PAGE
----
Selection of devices is perhaps one of the greatest challenges for mobile app testing. Considering there are thousands of devices that could access your application, it becomes essential to consider almost all the options. However, along with the volume of devices, testers also have to consider the operating systems and their different versions and their permutations which can get quite out-of-hand. Analysing the market and choosing the devices that are most widely used and identifying the devices that the target audience uses is the first part of starting the testing process. Testers can use real devices or emulators for this process. While real devices have the advantage of displaying the limitations of application in the actual environment, it can be an expensive proposition and even access can be an issue as device release cycles are very fast. Mobile emulators, on the other hand, can be used effectively for device testing. You can load the device profile on the emulator and test your native/mobile web/hybrid application in the same way as you would on a real device. Emulators are capable of handling the testing needs for mobile apps as they are designed with testing in mind and are efficient in capturing app diagnostics. The three kinds of mobile emulators used in mobile app testing are:

  1. Device emulators
  2. Browser emulators
  3. OS emulators

Testing on mobile emulators in the initial stages of development is cost effective and efficient. However, since emulators lack the faults and characteristics of the actual devices, in the later stages mobile apps needs to be tested on a real device. An emulated device is also not sensitive to ambient conditions which impact the device behaviour and eventually app performance. So for effective mobile app testing, testers need to start testing in an emulated environment and then move to an actual device for real-life testing scenarios.

Cloud-based testing :

Cloud-based mobile testing is emerging as a viable option for mobile app testing as it provides a scalable, asset light and on-demand pay-per-use models. You can test, update and maintain complex mobile applications on the cloud in a convenient manner. A cloud environment gives testers to utilize the cloud infrastructure to test the apps virtually in a real-world environment and provide infinite scenario combinations easier to manage. The tests in the cloud environment are usually pre-standardized and have pre-configured architecture and give testing teams the freedom from spending time and resources to configure test environments.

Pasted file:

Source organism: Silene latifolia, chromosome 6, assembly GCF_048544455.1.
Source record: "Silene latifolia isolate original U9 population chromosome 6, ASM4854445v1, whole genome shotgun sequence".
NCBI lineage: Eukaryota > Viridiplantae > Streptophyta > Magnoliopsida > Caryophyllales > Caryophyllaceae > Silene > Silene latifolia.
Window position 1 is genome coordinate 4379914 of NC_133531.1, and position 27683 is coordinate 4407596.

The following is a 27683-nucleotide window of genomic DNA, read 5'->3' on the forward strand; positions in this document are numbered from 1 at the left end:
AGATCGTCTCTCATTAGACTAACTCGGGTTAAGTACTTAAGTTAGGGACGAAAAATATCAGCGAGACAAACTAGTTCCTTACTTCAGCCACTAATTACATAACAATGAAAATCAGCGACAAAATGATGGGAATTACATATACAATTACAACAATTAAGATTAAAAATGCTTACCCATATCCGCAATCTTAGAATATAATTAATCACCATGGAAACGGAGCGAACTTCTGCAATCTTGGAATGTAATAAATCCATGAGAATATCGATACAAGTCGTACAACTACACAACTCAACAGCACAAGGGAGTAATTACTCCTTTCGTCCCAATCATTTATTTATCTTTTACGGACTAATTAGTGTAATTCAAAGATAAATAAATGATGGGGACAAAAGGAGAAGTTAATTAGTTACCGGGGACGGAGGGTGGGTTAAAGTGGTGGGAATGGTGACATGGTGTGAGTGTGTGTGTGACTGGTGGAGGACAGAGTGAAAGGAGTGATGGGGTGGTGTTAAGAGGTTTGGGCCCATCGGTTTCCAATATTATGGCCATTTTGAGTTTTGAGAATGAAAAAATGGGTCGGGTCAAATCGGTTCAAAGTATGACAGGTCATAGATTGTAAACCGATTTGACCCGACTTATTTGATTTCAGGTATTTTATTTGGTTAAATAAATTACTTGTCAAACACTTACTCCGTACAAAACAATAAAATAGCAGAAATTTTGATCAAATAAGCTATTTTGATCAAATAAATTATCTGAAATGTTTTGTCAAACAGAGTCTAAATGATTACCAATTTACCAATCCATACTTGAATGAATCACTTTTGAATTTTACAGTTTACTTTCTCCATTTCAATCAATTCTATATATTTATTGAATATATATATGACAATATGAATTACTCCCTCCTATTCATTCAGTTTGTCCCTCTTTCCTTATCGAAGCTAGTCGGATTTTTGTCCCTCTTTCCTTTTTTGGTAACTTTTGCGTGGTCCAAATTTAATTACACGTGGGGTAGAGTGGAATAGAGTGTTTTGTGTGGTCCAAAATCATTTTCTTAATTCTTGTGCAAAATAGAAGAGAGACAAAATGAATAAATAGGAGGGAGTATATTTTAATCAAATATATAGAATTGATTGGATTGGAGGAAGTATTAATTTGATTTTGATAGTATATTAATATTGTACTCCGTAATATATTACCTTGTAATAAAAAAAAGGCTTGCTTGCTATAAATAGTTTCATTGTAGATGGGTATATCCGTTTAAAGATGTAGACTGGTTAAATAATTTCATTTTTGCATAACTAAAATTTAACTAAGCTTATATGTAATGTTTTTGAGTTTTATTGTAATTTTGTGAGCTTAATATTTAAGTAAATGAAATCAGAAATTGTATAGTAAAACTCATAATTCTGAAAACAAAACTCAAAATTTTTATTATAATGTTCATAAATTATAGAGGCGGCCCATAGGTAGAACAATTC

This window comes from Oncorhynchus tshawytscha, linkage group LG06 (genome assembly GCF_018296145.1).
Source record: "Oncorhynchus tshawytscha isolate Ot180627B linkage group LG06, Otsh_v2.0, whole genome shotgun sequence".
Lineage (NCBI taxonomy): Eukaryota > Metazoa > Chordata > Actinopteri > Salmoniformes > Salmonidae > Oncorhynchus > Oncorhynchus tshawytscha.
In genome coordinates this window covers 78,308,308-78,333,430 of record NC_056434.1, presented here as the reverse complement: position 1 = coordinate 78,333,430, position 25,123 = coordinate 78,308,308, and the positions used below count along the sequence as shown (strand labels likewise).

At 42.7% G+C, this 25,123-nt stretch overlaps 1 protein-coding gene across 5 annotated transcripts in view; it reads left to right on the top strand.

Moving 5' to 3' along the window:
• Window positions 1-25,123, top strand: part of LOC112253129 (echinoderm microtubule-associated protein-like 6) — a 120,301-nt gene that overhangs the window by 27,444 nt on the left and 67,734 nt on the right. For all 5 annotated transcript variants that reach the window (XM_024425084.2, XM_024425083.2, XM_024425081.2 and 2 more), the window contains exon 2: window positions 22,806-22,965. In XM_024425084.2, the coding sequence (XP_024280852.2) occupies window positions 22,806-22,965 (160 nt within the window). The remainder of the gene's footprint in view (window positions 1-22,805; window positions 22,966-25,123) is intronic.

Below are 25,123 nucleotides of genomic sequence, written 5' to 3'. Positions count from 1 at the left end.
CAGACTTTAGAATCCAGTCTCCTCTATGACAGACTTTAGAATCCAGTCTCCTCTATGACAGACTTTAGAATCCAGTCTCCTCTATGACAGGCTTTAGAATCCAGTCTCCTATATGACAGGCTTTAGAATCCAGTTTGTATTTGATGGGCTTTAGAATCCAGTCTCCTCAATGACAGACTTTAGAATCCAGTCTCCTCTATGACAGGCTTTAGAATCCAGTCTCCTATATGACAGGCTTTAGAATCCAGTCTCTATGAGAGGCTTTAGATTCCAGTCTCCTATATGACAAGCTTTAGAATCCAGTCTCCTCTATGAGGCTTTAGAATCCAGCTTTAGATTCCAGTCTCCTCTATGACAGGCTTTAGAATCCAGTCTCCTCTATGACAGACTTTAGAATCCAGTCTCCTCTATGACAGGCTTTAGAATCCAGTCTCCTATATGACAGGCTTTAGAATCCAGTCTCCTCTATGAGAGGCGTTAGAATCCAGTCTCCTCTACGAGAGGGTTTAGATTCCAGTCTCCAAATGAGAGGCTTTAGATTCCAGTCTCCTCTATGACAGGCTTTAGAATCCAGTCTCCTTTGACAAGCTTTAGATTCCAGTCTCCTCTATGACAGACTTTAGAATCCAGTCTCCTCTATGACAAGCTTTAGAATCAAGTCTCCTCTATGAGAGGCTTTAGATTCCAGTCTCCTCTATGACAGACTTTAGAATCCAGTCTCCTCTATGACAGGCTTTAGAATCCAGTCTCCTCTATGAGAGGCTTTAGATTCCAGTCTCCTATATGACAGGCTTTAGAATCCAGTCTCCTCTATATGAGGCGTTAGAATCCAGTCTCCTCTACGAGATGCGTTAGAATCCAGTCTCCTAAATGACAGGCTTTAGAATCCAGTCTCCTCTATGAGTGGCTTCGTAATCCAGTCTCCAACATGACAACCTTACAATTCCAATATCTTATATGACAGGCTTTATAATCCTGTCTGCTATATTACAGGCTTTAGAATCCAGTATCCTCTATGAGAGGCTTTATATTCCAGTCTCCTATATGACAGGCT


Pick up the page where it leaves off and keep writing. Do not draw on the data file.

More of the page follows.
Network Connectivity :

Since mobile applications rely heavily on network connectivity for functionality, testing mobile apps in actual network environments becomes essential. This can be accomplished using network simulation tools and assess how the application performs in different network speeds, connection dropouts and bandwidth limitations etc. In order to be a winning application, it needs to perform consistently across different network environments. Mobile-Testing-Strategy-3

Mobile v/s Automated :

Which should you choose – manual or automated testing? Mobile app test automation requires investments in test tools and scripting which can seem expensive. However, given the fact that these automated tests need to be run multiple times especially during development and regression, the ROI for the same can be realized quite fast. However, instead of automating everything, testers need to judiciously choose test automation cases to achieve the maximum benefits of automation. Selecting a great test automation tool also helps in the testing process. Keeping the following criteria’s in mind when selecting a test automation tool helps in making the selection process easier:

  • Multi-platform support
  • Script reusability
  • Jailbreak requirement
  • Source Code changes
  • Lead Time for New OS version / Device
  • Test workflows
  • Results and reports archives
  • Seamless integration capabilities
  • Deployment options
  • Services and support
  • Cost effectiveness

The points discussed in this blog cover the basic starting point of mobile app testing. In our consequent blogs we will cover more details about testing mobile apps and discuss the dimensions and other aspects of testing them.